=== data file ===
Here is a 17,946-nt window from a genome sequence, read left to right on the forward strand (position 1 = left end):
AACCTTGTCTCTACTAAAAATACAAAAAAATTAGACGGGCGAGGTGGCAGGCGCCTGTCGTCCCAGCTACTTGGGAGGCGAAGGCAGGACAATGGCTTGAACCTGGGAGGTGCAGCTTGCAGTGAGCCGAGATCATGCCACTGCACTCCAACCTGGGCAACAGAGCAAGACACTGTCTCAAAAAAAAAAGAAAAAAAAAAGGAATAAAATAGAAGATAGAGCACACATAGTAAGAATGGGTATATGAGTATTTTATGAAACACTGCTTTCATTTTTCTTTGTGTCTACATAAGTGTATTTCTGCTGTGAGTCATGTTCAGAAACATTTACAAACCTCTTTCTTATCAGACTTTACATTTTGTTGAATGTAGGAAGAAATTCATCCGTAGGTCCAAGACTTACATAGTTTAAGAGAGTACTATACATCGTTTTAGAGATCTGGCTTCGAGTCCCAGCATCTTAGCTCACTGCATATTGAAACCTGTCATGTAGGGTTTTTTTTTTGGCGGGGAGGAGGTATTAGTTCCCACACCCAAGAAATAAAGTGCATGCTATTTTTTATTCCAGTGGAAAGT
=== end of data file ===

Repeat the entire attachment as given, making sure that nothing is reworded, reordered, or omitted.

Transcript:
Here is a 17,946-nt window from a genome sequence, read left to right on the forward strand (position 1 = left end):
AACCTTGTCTCTACTAAAAATACAAAAAAATTAGACGGGCGAGGTGGCAGGCGCCTGTCGTCCCAGCTACTTGGGAGGCGAAGGCAGGACAATGGCTTGAACCTGGGAGGTGCAGCTTGCAGTGAGCCGAGATCATGCCACTGCACTCCAACCTGGGCAACAGAGCAAGACACTGTCTCAAAAAAAAAAGAAAAAAAAAAGGAATAAAATAGAAGATAGAGCACACATAGTAAGAATGGGTATATGAGTATTTTATGAAACACTGCTTTCATTTTTCTTTGTGTCTACATAAGTGTATTTCTGCTGTGAGTCATGTTCAGAAACATTTACAAACCTCTTTCTTATCAGACTTTACATTTTGTTGAATGTAGGAAGAAATTCATCCGTAGGTCCAAGACTTACATAGTTTAAGAGAGTACTATACATCGTTTTAGAGATCTGGCTTCGAGTCCCAGCATCTTAGCTCACTGCATATTGAAACCTGTCATGTAGGGTTTTTTTTTTGGCGGGGAGGAGGTATTAGTTCCCACACCCAAGAAATAAAGTGCATGCTATTTTTTATTCCAGTGGAAAGT